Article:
Imagine That

My Fantasy Interview – the questions I wish I were asked
by Kate Forster


What is a lie do you tell on a regular basis, in regards to your work?
‘It’s going really well,’ usually told to editors, while I’m emailing my agent, begging her to get me more time.

What is the worst review you ever got?
Something to do with, ‘this is the worst book I have ever read. I think a monkey could have written better.’

How do you react to a bad review of one of your books?
The first time I got a bad review, I cried, it felt as though I had been publically stoned. Now, I say something offensive back to them in my mind, although I try to stay away from all reviews, unless I am feeling needy.

What do you know now that you didn’t know before you were published?
• That it’s a slog to get the story out of your head, and onto the page.
• That the characters aren’t just real to you, but also to the readers.
• That it’s a huge amount of work for little reward, and that once you find yourself in this world, the only way out is death. Once you start writing, you will find you can’t stop. Sentences write in your head. Dialogue is heard on street corners. Ideas are everywhere, dammit.

What is the imagination?
A parallel universe where you live another life, then come back to this one, write it all down and call it a novel.

What are you afraid of?
Death, thus not being able to write all the tales from the other worlds I have been to in my imagination.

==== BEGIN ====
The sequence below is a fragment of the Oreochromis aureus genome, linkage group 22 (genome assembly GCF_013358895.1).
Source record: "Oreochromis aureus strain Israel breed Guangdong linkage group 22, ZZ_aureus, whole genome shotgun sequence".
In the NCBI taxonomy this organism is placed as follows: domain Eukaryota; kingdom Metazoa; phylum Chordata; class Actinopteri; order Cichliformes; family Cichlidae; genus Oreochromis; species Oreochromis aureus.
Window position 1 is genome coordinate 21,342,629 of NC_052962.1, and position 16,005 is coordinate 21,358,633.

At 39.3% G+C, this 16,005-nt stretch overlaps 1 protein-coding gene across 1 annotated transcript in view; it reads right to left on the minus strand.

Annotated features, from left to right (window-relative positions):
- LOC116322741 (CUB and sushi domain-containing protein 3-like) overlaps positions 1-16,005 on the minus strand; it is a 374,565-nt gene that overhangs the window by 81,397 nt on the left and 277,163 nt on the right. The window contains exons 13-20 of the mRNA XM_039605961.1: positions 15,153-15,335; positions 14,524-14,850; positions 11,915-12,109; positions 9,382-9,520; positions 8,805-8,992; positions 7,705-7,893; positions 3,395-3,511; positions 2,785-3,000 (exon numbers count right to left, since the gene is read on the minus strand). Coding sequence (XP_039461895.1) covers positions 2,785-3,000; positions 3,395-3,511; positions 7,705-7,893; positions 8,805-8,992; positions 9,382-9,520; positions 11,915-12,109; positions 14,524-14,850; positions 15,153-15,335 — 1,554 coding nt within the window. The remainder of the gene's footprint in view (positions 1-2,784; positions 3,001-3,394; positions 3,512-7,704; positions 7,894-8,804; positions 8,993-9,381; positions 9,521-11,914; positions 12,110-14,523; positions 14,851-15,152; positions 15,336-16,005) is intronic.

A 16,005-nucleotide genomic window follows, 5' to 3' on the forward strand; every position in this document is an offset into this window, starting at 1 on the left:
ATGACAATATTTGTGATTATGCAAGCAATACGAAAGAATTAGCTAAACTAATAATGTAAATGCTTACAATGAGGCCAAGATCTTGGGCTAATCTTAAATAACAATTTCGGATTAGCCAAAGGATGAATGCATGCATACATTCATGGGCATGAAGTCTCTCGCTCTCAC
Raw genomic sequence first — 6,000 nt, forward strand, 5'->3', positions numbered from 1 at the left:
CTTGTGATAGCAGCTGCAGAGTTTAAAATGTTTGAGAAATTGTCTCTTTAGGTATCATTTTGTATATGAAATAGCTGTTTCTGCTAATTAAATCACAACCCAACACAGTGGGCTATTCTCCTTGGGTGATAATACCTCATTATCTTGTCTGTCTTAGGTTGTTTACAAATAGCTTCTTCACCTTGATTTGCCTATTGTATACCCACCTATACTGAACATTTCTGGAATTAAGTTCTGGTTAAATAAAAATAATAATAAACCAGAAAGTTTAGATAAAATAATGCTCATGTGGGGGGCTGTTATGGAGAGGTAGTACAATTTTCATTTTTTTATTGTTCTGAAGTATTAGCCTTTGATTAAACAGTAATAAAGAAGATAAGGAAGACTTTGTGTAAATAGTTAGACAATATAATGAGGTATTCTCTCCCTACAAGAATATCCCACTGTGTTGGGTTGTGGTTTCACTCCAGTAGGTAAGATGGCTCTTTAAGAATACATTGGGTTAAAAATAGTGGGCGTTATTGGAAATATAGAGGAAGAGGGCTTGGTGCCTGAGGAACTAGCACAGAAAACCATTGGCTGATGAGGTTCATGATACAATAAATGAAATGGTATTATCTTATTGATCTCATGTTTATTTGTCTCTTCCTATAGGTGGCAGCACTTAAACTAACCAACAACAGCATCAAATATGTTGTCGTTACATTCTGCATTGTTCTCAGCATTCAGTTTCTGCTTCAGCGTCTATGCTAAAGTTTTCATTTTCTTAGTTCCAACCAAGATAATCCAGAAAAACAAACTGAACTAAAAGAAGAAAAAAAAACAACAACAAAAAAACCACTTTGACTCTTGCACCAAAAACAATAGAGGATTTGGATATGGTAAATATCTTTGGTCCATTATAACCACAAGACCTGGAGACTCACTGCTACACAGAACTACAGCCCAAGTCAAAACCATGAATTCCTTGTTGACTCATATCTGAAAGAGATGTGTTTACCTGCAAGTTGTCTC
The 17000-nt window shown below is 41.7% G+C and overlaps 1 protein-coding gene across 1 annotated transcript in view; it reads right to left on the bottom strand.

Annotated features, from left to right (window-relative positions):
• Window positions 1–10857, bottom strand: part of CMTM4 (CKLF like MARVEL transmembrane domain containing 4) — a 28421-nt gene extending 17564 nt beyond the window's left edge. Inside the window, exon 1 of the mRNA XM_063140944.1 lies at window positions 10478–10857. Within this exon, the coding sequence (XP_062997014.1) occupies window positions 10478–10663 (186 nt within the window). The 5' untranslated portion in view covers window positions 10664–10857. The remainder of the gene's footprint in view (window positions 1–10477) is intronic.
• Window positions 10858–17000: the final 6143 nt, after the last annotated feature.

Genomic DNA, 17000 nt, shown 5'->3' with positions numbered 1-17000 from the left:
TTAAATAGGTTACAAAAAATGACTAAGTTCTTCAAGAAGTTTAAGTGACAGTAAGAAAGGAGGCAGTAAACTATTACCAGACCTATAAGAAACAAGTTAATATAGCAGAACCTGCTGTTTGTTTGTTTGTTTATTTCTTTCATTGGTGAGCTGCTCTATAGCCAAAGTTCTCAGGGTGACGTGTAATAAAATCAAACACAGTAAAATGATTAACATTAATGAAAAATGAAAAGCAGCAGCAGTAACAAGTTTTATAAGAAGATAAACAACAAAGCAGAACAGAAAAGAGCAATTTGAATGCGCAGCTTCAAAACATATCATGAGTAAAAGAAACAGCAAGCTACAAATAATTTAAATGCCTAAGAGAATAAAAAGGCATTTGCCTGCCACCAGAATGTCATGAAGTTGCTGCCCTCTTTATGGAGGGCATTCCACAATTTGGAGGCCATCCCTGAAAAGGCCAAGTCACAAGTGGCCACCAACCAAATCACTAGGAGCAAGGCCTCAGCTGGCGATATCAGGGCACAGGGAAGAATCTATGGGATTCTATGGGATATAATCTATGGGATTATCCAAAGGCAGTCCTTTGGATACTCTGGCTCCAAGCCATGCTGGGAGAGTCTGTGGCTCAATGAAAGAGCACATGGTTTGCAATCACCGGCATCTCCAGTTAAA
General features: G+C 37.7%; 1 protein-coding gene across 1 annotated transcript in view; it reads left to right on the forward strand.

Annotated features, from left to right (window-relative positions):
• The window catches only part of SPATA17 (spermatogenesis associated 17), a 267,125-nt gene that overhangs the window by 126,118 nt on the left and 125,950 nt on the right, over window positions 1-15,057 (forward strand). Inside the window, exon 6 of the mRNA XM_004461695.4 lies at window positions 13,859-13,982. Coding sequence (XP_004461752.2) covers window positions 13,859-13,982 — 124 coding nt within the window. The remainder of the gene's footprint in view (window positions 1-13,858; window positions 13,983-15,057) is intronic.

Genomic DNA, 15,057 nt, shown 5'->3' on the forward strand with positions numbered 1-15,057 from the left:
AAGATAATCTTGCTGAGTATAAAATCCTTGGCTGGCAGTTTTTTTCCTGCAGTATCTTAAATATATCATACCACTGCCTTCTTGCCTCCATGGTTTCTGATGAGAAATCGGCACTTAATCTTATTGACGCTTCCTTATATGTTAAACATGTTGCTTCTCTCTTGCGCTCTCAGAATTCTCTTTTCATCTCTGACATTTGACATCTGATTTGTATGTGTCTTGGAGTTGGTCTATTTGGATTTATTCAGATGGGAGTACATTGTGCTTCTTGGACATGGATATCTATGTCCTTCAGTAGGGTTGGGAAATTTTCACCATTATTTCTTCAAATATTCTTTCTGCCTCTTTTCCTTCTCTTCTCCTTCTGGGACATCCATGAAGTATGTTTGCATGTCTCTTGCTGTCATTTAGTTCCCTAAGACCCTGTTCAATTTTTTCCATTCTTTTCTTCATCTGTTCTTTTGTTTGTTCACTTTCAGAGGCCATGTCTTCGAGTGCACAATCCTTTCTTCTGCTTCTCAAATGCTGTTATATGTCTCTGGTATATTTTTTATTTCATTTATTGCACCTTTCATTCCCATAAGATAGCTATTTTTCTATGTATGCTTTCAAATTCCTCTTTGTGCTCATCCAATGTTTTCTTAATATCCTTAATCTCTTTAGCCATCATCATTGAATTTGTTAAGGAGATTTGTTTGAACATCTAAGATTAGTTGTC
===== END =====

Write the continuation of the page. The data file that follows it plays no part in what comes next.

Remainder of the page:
Who influences you as a writer and as a person?
People around me. People in the media. Stories I hear and read. Feelings are the most important; lust, love, hate, fear, sorrow. To write about them, you have to know these feelings and the residue they leave behind.

What helps your work?
• My editors. They are schoolteachers and counsellors in one form. I swing between loving and hating them, depending on the state of the manuscript.
• Music. I listen to music when I’m writing. I create playlists for my books, like a soundtrack of sorts.

What hinders your work?
Me. I can procrastinate too much. I am easily distracted and I can stay too long in the parallel universe. I am also appalling at checking my own work, because I want to go back to the parallel world where there are no typos.

How often do you hate your own work?
In the middle of the writing a novel, I will decide that it’s terrible, that a monkey could write better. After four books, I am beginning to see this is regular occurrence and I know now to plough through to the end and see what happens.

What do you worry about?
Nothing. Before I was a writer, I used to worry all the time. Now I realise what a useless waste of energy it is, and instead I throw myself into a new idea. I figure out that things work out they are meant to. I can’t control anything about my writing other than trying to get better with each book and learn as much as I can.

What is your guilty pleasure?
Television and films. I watch so much television, it’s embarrassing. I know I could do other things but honestly, I can’t be bothered. I love to be entertained and I am partial to cosy crime, although I have no desire to write the genre.

Kate Forster lives in Melbourne, Australia with her husband, two children and two dogs, and can be found nursing a laptop, surrounded by magazines and watching trash TV or French films. Kate is the author of The Perfect Location, which has been published in Australia, the UK and Norway. Her latest novels, Seduction (Penguin, Australia) and The Perfect Retreat (HarperCollins/Avon, UK) are out now. She has also written four YA romance books for the Smitten series: Unlucky Break, Head over High Heels, Beauty and the Beat, and Piece of Cake published by Hardie Grant Egmont.

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